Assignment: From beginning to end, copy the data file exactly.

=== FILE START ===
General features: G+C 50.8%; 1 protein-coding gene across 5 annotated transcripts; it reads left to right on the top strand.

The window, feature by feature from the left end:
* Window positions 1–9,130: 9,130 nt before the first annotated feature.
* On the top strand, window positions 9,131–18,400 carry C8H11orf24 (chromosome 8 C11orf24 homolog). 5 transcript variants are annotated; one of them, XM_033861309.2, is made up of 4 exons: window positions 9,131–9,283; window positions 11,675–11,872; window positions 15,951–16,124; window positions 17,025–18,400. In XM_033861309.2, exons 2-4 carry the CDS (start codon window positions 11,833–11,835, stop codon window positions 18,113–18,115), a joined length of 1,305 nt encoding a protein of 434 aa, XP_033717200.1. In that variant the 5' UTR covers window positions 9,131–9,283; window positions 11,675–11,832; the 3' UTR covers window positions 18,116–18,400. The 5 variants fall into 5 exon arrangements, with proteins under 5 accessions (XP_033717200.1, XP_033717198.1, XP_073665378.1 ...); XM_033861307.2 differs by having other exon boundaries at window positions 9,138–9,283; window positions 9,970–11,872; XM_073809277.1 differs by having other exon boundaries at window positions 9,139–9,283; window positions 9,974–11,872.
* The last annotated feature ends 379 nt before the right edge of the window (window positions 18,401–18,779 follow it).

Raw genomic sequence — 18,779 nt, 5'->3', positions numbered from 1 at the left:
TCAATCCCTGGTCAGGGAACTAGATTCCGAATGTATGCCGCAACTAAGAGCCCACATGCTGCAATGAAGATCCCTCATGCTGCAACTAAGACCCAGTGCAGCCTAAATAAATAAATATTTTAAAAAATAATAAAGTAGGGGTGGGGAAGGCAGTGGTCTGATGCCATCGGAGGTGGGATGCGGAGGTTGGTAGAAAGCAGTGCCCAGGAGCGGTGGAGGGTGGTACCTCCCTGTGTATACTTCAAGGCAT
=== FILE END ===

General features: G+C 50.8%; 1 protein-coding gene across 5 annotated transcripts; it reads left to right on the top strand.

The window, feature by feature from the left end:
* Window positions 1–9,130: 9,130 nt before the first annotated feature.
* On the top strand, window positions 9,131–18,400 carry C8H11orf24 (chromosome 8 C11orf24 homolog). 5 transcript variants are annotated; one of them, XM_033861309.2, is made up of 4 exons: window positions 9,131–9,283; window positions 11,675–11,872; window positions 15,951–16,124; window positions 17,025–18,400. In XM_033861309.2, exons 2-4 carry the CDS (start codon window positions 11,833–11,835, stop codon window positions 18,113–18,115), a joined length of 1,305 nt encoding a protein of 434 aa, XP_033717200.1. In that variant the 5' UTR covers window positions 9,131–9,283; window positions 11,675–11,832; the 3' UTR covers window positions 18,116–18,400. The 5 variants fall into 5 exon arrangements, with proteins under 5 accessions (XP_033717200.1, XP_033717198.1, XP_073665378.1 ...); XM_033861307.2 differs by having other exon boundaries at window positions 9,138–9,283; window positions 9,970–11,872; XM_073809277.1 differs by having other exon boundaries at window positions 9,139–9,283; window positions 9,974–11,872.
* The last annotated feature ends 379 nt before the right edge of the window (window positions 18,401–18,779 follow it).

Raw genomic sequence — 18,779 nt, 5'->3', positions numbered from 1 at the left:
TCAATCCCTGGTCAGGGAACTAGATTCCGAATGTATGCCGCAACTAAGAGCCCACATGCTGCAATGAAGATCCCTCATGCTGCAACTAAGACCCAGTGCAGCCTAAATAAATAAATATTTTAAAAAATAATAAAGTAGGGGTGGGGAAGGCAGTGGTCTGATGCCATCGGAGGTGGGATGCGGAGGTTGGTAGAAAGCAGTGCCCAGGAGCGGTGGAGGGTGGTACCTCCCTGTGTATACTTCAAGGCAT